What Does Your Car Know About You?

Here is what the connected world looks like and why car makers want 5G.

It starts with hundreds of sensors, at least.

But the data it collects? That data does not belong to you and the owner’s manual doesn’t say anything about it (which is legal in every state besides California).

So what would you do if you were a reporter working for Wired?

Hire a hacker and hack your car.

In this case, a 2017 Chevy Volt.

Almost all new cars come with a built in Internet connection, whether you want it or not.  100% of Fords, GMs and BMWs.  All but one Toyota and Volkswagen.  Sometimes it is free (because they want the data).  Other times it comes with a fee.

The Wired reporter and an engineer who tears apart cars (after crashes) for a living met in an empty warehouse with a Chevy Volt belonging to a friend of the reporter.

These cars can generate upwards of 25 gigabytes of data PER HOUR that the car is running.  Of course, most of this data stays in the car, but *IF* the manufacturers had 5G cell connections, I bet more of it would get transmitted back to them.

In their case, they hacked into (literally) the radio – which is now called an infotainment system – to see some of the data that it collects. They were able to see only a tiny fraction of the data that is being collected.   Here is what it looked like when they were working on it.

Buried behind the touch screen and radio controls sits our Chevrolet's infotainment computer, a box identifiable here by a circle for its fan. (Geoffrey Fowler/The Washington Post)

They found location data – including the warehouse where they were taking the car apart and the hardware store where he went to buy some tape.

It included the unique ID numbers of the two phones that Wired was using.

It included a long list of contact’s addresses, emails and photos.

They also bought a used infotainment system on eBay and found reams of data on it.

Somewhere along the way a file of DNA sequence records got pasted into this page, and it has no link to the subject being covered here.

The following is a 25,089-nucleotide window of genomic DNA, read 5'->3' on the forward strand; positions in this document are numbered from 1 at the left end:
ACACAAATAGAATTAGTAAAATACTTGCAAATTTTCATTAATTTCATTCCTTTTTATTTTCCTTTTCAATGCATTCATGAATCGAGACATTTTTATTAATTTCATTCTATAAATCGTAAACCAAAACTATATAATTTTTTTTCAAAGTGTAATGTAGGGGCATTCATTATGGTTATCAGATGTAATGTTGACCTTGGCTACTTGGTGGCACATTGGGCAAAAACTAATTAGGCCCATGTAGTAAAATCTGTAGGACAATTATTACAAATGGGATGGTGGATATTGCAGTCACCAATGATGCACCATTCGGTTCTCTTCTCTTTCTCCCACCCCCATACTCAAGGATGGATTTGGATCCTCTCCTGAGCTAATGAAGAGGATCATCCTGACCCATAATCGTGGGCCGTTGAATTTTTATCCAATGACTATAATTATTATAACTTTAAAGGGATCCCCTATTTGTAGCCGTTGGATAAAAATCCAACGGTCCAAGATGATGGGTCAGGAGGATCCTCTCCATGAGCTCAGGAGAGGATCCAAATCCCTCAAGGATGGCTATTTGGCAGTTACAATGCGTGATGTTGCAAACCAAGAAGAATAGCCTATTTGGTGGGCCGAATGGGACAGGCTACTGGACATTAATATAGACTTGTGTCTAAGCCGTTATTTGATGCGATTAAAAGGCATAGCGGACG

Fords record location data even if you don’t use the navigation system.

Some Beamers have a 300 gigabyte hard drive in them to store the data.

Telsas can even collect video and store it.

If you have a self driving car, there are cameras that watch you.  That data will likely be stored.

When the car’s owner asked GM what they collected and who they shared it with, they declined to answer.

When Wired asked, they got a very vague answer.

A lot of this is dependent on what features you ask for.  If you want the ability, for example, for Amazon to unlock your car and deliver packages, you have to have remote unlock.  If you want remote key access, well, there is another access point.

Most people don’t even know what services come with the car.

And maybe you don’t care if the car maker and the government and hackers are tracking you.  If so, no problem.

If you get fewer of bells and whistles, the less private data (as opposed to engine data) they will be able to collect.

And, we think, if you replace the radio with an after market radio (infotainment system), you will likely disable a lot more.

BUT, you will also disable some features.

Likely, for example, OnStar is connected to the Infotainment system, so if you replace it, that might disable OnStar.

Or, you could be an older, used, vehicle.

Certainly an interesting world.

Source: Wired

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